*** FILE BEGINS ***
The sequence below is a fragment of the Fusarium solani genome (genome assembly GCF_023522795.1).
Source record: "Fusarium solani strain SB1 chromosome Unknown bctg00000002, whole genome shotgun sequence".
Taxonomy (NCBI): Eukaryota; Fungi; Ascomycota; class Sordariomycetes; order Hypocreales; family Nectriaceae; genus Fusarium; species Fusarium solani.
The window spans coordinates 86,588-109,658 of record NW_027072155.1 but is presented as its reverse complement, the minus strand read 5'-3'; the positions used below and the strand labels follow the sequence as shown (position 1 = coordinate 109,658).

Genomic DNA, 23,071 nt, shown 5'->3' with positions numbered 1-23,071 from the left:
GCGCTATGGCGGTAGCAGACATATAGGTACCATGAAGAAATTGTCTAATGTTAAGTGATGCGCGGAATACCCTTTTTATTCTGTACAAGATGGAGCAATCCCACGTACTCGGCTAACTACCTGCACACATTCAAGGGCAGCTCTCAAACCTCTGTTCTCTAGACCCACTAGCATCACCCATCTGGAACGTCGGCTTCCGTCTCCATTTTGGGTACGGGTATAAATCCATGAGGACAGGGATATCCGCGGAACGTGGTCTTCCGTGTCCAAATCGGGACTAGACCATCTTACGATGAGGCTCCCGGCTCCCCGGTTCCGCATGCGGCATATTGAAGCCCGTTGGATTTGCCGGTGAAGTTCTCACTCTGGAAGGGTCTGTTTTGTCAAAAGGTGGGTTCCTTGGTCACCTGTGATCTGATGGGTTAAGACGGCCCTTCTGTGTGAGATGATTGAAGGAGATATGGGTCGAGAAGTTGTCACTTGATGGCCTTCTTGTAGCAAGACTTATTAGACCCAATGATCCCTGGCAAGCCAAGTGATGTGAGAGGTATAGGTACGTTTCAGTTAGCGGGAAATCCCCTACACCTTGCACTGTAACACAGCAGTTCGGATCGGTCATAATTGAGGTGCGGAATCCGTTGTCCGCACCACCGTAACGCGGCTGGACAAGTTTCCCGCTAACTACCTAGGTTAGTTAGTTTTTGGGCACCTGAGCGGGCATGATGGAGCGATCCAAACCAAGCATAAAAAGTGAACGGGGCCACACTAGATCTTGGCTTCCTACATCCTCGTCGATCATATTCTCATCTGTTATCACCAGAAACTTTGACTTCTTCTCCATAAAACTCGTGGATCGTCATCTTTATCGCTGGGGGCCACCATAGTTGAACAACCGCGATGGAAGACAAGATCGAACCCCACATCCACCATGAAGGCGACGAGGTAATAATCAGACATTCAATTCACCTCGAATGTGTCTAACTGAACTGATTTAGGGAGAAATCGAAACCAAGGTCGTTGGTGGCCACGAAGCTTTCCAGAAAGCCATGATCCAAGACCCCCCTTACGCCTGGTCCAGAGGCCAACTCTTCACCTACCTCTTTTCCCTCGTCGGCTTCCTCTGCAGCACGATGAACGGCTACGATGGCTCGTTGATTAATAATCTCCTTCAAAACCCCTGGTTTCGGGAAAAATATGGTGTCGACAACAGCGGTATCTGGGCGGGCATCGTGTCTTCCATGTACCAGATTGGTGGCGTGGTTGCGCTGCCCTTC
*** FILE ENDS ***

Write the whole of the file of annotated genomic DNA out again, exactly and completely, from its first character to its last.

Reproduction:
The sequence below is a fragment of the Fusarium solani genome (genome assembly GCF_023522795.1).
Source record: "Fusarium solani strain SB1 chromosome Unknown bctg00000002, whole genome shotgun sequence".
Taxonomy (NCBI): Eukaryota; Fungi; Ascomycota; class Sordariomycetes; order Hypocreales; family Nectriaceae; genus Fusarium; species Fusarium solani.
The window spans coordinates 86,588-109,658 of record NW_027072155.1 but is presented as its reverse complement, the minus strand read 5'-3'; the positions used below and the strand labels follow the sequence as shown (position 1 = coordinate 109,658).

Genomic DNA, 23,071 nt, shown 5'->3' with positions numbered 1-23,071 from the left:
GCGCTATGGCGGTAGCAGACATATAGGTACCATGAAGAAATTGTCTAATGTTAAGTGATGCGCGGAATACCCTTTTTATTCTGTACAAGATGGAGCAATCCCACGTACTCGGCTAACTACCTGCACACATTCAAGGGCAGCTCTCAAACCTCTGTTCTCTAGACCCACTAGCATCACCCATCTGGAACGTCGGCTTCCGTCTCCATTTTGGGTACGGGTATAAATCCATGAGGACAGGGATATCCGCGGAACGTGGTCTTCCGTGTCCAAATCGGGACTAGACCATCTTACGATGAGGCTCCCGGCTCCCCGGTTCCGCATGCGGCATATTGAAGCCCGTTGGATTTGCCGGTGAAGTTCTCACTCTGGAAGGGTCTGTTTTGTCAAAAGGTGGGTTCCTTGGTCACCTGTGATCTGATGGGTTAAGACGGCCCTTCTGTGTGAGATGATTGAAGGAGATATGGGTCGAGAAGTTGTCACTTGATGGCCTTCTTGTAGCAAGACTTATTAGACCCAATGATCCCTGGCAAGCCAAGTGATGTGAGAGGTATAGGTACGTTTCAGTTAGCGGGAAATCCCCTACACCTTGCACTGTAACACAGCAGTTCGGATCGGTCATAATTGAGGTGCGGAATCCGTTGTCCGCACCACCGTAACGCGGCTGGACAAGTTTCCCGCTAACTACCTAGGTTAGTTAGTTTTTGGGCACCTGAGCGGGCATGATGGAGCGATCCAAACCAAGCATAAAAAGTGAACGGGGCCACACTAGATCTTGGCTTCCTACATCCTCGTCGATCATATTCTCATCTGTTATCACCAGAAACTTTGACTTCTTCTCCATAAAACTCGTGGATCGTCATCTTTATCGCTGGGGGCCACCATAGTTGAACAACCGCGATGGAAGACAAGATCGAACCCCACATCCACCATGAAGGCGACGAGGTAATAATCAGACATTCAATTCACCTCGAATGTGTCTAACTGAACTGATTTAGGGAGAAATCGAAACCAAGGTCGTTGGTGGCCACGAAGCTTTCCAGAAAGCCATGATCCAAGACCCCCCTTACGCCTGGTCCAGAGGCCAACTCTTCACCTACCTCTTTTCCCTCGTCGGCTTCCTCTGCAGCACGATGAACGGCTACGATGGCTCGTTGATTAATAATCTCCTTCAAAACCCCTGGTTTCGGGAAAAATATGGTGTCGACAACAGCGGTATCTGGGCGGGCATCGTGTCTTCCATGTACCAGATTGGTGGCGTGGTTGCGCTGCCCTTC